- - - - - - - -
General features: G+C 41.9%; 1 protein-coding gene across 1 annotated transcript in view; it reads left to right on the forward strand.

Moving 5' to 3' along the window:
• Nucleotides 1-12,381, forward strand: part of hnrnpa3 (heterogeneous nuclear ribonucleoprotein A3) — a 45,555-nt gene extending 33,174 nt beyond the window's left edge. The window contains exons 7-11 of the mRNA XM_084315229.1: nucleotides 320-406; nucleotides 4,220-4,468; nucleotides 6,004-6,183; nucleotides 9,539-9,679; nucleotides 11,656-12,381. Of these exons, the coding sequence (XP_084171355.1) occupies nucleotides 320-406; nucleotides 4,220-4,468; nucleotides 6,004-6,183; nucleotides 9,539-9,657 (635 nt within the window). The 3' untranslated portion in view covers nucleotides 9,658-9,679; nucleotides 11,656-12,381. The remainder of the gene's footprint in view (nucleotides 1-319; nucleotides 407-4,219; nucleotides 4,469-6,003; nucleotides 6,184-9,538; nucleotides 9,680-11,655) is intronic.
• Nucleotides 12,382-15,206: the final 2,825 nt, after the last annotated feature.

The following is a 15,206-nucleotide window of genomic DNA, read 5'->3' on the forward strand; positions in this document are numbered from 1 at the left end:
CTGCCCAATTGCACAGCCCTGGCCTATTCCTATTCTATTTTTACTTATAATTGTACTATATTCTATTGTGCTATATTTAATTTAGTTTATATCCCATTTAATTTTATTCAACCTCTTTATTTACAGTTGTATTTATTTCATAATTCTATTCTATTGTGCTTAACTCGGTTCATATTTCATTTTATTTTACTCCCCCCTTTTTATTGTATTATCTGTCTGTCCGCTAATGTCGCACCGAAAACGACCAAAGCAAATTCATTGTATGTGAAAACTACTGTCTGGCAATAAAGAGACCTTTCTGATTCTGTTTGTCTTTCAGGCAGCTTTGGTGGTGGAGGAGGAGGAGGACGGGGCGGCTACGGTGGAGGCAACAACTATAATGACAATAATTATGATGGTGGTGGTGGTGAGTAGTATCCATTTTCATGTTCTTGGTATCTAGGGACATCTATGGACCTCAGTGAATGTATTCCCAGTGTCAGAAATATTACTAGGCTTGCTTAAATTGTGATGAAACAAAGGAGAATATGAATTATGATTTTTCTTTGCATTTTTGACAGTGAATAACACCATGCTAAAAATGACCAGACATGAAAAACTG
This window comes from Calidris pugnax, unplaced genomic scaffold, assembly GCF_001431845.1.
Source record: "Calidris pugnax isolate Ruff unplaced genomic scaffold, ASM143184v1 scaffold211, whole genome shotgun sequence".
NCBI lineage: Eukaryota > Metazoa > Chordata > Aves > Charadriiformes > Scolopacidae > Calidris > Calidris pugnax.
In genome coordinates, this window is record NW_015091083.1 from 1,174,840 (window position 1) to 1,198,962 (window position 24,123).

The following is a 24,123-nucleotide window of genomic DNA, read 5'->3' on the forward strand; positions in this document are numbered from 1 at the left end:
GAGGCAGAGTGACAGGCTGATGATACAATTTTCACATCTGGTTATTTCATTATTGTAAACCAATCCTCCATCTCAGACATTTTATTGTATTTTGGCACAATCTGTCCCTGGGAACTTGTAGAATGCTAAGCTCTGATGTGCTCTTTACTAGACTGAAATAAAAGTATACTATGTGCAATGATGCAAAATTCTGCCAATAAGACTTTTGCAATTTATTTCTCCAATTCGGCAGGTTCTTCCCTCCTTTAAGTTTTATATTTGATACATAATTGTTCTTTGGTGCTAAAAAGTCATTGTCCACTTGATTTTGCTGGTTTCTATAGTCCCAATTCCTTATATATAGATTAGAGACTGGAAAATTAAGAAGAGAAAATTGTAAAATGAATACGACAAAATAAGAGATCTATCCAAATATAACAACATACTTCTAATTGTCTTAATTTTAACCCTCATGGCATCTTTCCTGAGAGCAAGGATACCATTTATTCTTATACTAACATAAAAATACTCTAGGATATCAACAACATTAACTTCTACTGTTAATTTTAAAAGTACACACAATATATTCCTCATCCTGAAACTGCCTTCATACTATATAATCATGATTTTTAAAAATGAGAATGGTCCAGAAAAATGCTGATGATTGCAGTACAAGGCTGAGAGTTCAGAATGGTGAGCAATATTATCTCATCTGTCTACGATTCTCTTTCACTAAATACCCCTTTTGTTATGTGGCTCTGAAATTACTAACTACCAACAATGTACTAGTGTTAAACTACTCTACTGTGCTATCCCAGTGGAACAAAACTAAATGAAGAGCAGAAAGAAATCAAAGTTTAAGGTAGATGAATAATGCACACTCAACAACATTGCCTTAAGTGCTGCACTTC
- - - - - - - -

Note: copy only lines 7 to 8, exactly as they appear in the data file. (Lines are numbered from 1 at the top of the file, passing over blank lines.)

This window comes from Calidris pugnax, unplaced genomic scaffold, assembly GCF_001431845.1.
Source record: "Calidris pugnax isolate Ruff unplaced genomic scaffold, ASM143184v1 scaffold211, whole genome shotgun sequence".